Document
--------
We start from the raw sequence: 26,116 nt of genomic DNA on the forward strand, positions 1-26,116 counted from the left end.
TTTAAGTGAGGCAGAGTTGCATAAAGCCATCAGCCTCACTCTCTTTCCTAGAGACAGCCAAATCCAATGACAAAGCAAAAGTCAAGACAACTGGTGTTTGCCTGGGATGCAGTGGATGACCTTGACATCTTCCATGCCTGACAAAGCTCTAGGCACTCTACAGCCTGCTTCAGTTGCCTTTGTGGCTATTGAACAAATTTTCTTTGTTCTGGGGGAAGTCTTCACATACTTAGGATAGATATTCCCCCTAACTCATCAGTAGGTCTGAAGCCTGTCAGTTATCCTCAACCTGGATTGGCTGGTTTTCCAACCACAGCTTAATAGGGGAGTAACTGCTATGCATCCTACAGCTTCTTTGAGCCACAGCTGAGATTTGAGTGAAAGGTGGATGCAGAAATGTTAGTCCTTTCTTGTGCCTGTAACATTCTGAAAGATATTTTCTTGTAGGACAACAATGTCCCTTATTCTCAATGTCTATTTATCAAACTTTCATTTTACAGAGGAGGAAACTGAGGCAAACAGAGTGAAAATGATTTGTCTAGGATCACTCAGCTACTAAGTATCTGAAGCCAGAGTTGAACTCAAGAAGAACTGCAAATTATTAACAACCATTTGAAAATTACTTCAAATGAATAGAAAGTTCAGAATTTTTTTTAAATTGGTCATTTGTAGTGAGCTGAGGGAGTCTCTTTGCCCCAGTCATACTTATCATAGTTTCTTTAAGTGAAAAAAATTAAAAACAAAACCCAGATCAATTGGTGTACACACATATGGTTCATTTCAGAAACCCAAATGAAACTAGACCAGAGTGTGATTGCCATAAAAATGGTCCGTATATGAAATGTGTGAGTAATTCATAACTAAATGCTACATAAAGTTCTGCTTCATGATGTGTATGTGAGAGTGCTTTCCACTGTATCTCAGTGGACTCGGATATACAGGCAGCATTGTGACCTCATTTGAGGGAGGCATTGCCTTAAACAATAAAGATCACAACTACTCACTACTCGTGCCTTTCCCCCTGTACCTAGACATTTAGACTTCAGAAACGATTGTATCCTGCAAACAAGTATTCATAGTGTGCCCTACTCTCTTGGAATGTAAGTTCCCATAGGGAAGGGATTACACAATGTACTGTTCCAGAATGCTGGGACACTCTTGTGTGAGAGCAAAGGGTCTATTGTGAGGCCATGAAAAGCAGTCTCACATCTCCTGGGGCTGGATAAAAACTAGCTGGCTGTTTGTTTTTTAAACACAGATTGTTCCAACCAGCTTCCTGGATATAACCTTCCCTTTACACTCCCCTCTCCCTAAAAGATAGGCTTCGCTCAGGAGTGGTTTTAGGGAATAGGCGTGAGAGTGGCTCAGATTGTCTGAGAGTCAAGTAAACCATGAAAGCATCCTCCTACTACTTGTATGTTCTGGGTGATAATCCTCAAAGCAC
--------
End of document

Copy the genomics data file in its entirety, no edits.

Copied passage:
We start from the raw sequence: 26,116 nt of genomic DNA on the forward strand, positions 1-26,116 counted from the left end.
TTTAAGTGAGGCAGAGTTGCATAAAGCCATCAGCCTCACTCTCTTTCCTAGAGACAGCCAAATCCAATGACAAAGCAAAAGTCAAGACAACTGGTGTTTGCCTGGGATGCAGTGGATGACCTTGACATCTTCCATGCCTGACAAAGCTCTAGGCACTCTACAGCCTGCTTCAGTTGCCTTTGTGGCTATTGAACAAATTTTCTTTGTTCTGGGGGAAGTCTTCACATACTTAGGATAGATATTCCCCCTAACTCATCAGTAGGTCTGAAGCCTGTCAGTTATCCTCAACCTGGATTGGCTGGTTTTCCAACCACAGCTTAATAGGGGAGTAACTGCTATGCATCCTACAGCTTCTTTGAGCCACAGCTGAGATTTGAGTGAAAGGTGGATGCAGAAATGTTAGTCCTTTCTTGTGCCTGTAACATTCTGAAAGATATTTTCTTGTAGGACAACAATGTCCCTTATTCTCAATGTCTATTTATCAAACTTTCATTTTACAGAGGAGGAAACTGAGGCAAACAGAGTGAAAATGATTTGTCTAGGATCACTCAGCTACTAAGTATCTGAAGCCAGAGTTGAACTCAAGAAGAACTGCAAATTATTAACAACCATTTGAAAATTACTTCAAATGAATAGAAAGTTCAGAATTTTTTTTAAATTGGTCATTTGTAGTGAGCTGAGGGAGTCTCTTTGCCCCAGTCATACTTATCATAGTTTCTTTAAGTGAAAAAAATTAAAAACAAAACCCAGATCAATTGGTGTACACACATATGGTTCATTTCAGAAACCCAAATGAAACTAGACCAGAGTGTGATTGCCATAAAAATGGTCCGTATATGAAATGTGTGAGTAATTCATAACTAAATGCTACATAAAGTTCTGCTTCATGATGTGTATGTGAGAGTGCTTTCCACTGTATCTCAGTGGACTCGGATATACAGGCAGCATTGTGACCTCATTTGAGGGAGGCATTGCCTTAAACAATAAAGATCACAACTACTCACTACTCGTGCCTTTCCCCCTGTACCTAGACATTTAGACTTCAGAAACGATTGTATCCTGCAAACAAGTATTCATAGTGTGCCCTACTCTCTTGGAATGTAAGTTCCCATAGGGAAGGGATTACACAATGTACTGTTCCAGAATGCTGGGACACTCTTGTGTGAGAGCAAAGGGTCTATTGTGAGGCCATGAAAAGCAGTCTCACATCTCCTGGGGCTGGATAAAAACTAGCTGGCTGTTTGTTTTTTAAACACAGATTGTTCCAACCAGCTTCCTGGATATAACCTTCCCTTTACACTCCCCTCTCCCTAAAAGATAGGCTTCGCTCAGGAGTGGTTTTAGGGAATAGGCGTGAGAGTGGCTCAGATTGTCTGAGAGTCAAGTAAACCATGAAAGCATCCTCCTACTACTTGTATGTTCTGGGTGATAATCCTCAAAGCAC